Bébé Day by Day: 100 Keys to French Parenting by Pamela Druckerman has garnered a lot of attention, much like its predecessor, Bringing Up Bébé. So how to cover a book that you know will get a lot of looks? Here's Pamela to tell the story:

"Bébé Day by Day is the offspring (the bébé, if you will) of my previous book,

Bringing Up Bébé (right). The former is a journalistic memoir which describes how I stumbled upon French parenting, and then tried to apply some of its principles. In Bébé Day by Day, I tried to distill the 100 smartest and sanest principles I’ve learned from the French, along with drawings and recipes.

"For the cover of Bébé Day by Day we needed to show that the two books are related, while also making clear how they’re different. So from the start we decided to commission the French illustrator Margaux Motin, who did the cover drawing for Bringing Up Bébé, to draw the cover of the new book too, along with the interior drawings. Among the many reasons Margaux is fabulous is that the women she draws are all long-legged and chic (like she is in real life), and they all wear aspirational shoes.

"My input was on the drawing. I had already worked closely with Margaux to come up with the concepts for the book’s interior drawings. Margaux lives in France, and isn’t very comfortable in English, so via email I became the liaison between her and The Penguin Press editors and art department, about the cover art. I had a look online at some of Margaux’s drawings, and was inspired by one in which a mother and daughter are standing side by side, holding hands. It looks as if they might be waiting for a bus, in winter (they’re wearing hats and scarves). The joke of the drawing is that they’re dressed identically. In a caption, the mother says, essentially, 'what are you looking at?'

Jpeg of BEBE DAY BY DAY cover copy.jpg"For our cover Margaux did a new version of this idea, but set in summer, and with the mother and daughter dressed differently and walking together. Margaux had the inspired idea to have the mom carry a woven shopping basket, peeking out of which are fresh vegetables (a big theme in the book) and the little girl’s stuffed bear. This ended up being a nice evolution from the cover of Bringing Up Bébé, in which the same mom was pushing the little girl in a stroller.

"I instantly loved the simplicity of the cover. It relates to the previous book, but also has its own personality and presence. All told, I think The Penguin Press put together an elegant little book.

"I love the cover, but I also really like what’s underneath it – the actual cardboard cover of the book. It’s a simple sky-blue board with my initials, PD, embossed in glossy red, set slightly off-center. It’s as if it’s my personal diary.

"In a very simple way, the cover sums up some key ideas from the book. The mother and daughter are seizing the pleasure of a sunny summer walk together - not rushing off to toddler math classes. They look like they’re headed home to sauté some leeks (in the book I describe how shopping for food and cooking it together helps kids learn to eat a variety of foods). And while the woman seems to be a very engaged mom, she’s also a sexy, confident woman. The French believe that that you can absolutely be both."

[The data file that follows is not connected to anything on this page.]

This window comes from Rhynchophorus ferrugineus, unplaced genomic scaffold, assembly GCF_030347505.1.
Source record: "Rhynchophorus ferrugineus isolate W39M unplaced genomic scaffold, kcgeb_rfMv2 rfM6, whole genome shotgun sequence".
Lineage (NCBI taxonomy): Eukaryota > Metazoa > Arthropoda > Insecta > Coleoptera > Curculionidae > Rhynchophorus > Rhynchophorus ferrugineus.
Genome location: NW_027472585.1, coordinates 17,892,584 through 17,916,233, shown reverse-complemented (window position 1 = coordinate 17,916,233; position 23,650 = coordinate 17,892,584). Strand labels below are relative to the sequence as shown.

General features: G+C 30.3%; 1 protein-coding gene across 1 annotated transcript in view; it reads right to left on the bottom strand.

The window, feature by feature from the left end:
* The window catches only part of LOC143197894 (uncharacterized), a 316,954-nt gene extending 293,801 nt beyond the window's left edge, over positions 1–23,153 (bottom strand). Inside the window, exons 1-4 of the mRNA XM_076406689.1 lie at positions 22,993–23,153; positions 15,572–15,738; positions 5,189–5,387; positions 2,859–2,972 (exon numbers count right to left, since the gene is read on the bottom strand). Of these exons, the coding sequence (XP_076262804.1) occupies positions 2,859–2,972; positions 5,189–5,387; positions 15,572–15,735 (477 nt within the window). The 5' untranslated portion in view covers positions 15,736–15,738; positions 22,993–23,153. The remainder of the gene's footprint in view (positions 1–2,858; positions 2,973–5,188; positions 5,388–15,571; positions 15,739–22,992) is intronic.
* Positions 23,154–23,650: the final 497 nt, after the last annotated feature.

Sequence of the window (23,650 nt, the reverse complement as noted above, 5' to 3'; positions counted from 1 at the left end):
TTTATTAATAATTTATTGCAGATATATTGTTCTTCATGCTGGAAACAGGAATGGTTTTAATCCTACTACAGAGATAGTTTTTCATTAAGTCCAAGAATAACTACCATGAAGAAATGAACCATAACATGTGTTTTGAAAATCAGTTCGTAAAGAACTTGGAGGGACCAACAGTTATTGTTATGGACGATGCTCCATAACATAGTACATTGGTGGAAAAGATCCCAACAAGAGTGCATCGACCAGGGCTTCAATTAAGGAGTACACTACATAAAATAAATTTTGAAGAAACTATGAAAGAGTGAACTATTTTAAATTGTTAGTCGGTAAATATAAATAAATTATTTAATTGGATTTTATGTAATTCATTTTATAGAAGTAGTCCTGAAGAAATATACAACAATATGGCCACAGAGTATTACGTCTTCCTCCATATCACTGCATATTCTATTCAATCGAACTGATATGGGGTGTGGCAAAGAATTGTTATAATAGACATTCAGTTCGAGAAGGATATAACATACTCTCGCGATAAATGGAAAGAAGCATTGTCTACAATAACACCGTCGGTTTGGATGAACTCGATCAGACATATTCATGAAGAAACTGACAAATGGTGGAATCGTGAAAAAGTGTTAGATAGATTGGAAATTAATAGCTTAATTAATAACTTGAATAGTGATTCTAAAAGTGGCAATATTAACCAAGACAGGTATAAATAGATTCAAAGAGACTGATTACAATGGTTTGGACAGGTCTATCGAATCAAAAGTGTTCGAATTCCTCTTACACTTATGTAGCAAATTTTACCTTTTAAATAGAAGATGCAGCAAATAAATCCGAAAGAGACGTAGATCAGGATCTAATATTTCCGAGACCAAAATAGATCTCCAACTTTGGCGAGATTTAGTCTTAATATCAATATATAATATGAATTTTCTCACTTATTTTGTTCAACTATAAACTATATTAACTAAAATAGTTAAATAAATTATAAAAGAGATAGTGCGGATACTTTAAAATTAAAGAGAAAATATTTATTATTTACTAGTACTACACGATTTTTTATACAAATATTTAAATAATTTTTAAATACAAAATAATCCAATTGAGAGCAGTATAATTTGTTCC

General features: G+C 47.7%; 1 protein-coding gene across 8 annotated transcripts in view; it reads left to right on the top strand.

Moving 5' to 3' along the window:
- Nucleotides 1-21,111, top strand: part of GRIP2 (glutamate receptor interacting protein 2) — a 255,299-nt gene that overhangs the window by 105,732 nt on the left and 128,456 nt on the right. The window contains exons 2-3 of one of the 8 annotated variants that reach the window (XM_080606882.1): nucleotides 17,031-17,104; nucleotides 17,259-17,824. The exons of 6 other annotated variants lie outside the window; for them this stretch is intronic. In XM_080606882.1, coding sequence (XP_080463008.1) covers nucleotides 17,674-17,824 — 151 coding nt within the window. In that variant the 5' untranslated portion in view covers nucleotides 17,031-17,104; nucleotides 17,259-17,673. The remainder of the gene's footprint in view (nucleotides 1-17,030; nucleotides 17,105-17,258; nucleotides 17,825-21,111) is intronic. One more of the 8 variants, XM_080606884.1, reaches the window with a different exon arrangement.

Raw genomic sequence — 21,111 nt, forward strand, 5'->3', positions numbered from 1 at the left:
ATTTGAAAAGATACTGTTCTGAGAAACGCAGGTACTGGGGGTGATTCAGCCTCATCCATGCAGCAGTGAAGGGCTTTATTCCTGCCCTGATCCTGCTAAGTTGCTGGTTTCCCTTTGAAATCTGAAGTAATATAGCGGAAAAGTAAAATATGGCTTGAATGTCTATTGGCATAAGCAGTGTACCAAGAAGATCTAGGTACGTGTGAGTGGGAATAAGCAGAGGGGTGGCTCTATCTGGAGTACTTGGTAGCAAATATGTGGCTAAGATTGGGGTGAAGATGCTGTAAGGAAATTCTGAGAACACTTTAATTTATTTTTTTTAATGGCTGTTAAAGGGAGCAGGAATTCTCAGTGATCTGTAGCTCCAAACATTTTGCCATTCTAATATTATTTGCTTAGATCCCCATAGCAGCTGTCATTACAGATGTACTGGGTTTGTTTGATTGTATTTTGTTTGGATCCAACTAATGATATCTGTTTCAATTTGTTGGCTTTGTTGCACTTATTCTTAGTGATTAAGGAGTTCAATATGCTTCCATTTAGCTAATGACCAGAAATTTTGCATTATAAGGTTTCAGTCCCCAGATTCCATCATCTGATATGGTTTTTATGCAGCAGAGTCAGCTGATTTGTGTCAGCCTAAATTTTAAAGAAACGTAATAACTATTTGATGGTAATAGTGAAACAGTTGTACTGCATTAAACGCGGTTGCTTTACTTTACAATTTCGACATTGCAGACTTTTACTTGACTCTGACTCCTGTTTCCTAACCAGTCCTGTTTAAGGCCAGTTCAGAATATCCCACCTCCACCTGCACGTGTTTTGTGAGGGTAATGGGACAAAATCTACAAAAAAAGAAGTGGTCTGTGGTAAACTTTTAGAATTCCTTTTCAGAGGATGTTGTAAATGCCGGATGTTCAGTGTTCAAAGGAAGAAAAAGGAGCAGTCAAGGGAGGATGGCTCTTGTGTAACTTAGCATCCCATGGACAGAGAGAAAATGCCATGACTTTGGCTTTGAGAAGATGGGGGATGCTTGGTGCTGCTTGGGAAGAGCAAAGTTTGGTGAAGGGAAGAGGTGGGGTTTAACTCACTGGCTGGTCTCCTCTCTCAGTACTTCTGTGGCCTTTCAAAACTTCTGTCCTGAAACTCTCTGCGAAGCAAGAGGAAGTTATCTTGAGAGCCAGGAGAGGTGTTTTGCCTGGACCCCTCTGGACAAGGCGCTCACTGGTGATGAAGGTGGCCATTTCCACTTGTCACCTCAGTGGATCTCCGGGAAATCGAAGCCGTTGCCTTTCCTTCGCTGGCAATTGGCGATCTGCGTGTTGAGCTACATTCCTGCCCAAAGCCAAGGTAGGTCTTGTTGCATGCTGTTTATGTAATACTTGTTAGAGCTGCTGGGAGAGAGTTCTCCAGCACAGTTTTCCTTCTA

Thanks, Pamela! What I love about these covers, and the books, is that there is an aspirational spirit to them, but not one that feels unattainable. They feel within reach, and that's the skill of the illustrator and author.


What do you guys think of this cover?



 Melissa Walker is the author of six Young Adult novels, including the new paperback release, Small Town Sinners (pictured). Her author blog, where Cover Stories originated, is melissacwalker.com. Follow her on Twitter @melissacwalker.


Keep up with Barnes & Noble’s exclusive reviews, authors interviews, videos, promotions, and more by following @BNBuzz on Twitter!



0 Kudos
About Unabashedly Bookish: The BN Community Blog
Unabashedly Bookish features new articles every day from the Book Clubs staff, guest authors, and friends on hot topics in the world of books, language, writing, and publishing. From trends in the publishing business to updates on genre fiction fan communities, from fun lessons on grammar to reflections on literature in our personal lives, this blog is the best source for your daily dose of all things bookish.


Since 1997, you’ve been coming to BarnesandNoble.com to discuss everything from Stephen King to writing to Harry Potter. You’ve made our site more than a place to discover your next book: you’ve made it a community. But like all things internet, BN.com is growing and changing. We've said goodbye to our community message boards—but that doesn’t mean we won’t still be a place for adventurous readers to connect and discover.

Now, you can explore the most exciting new titles (and remember the classics) at the Barnes & Noble Book Blog. Check out conversations with authors like Jeff VanderMeer and Gary Shteyngart at the B&N Review, and browse write-ups of the best in literary fiction. Come to our Facebook page to weigh in on what it means to be a book nerd. Browse digital deals on the NOOK blog, tweet about books with us,or self-publish your latest novella with NOOK Press. And for those of you looking for support for your NOOK, the NOOK Support Forums will still be here.

We will continue to provide you with books that make you turn pages well past midnight, discover new worlds, and reunite with old friends. And we hope that you’ll continue to tell us how you’re doing, what you’re reading, and what books mean to you.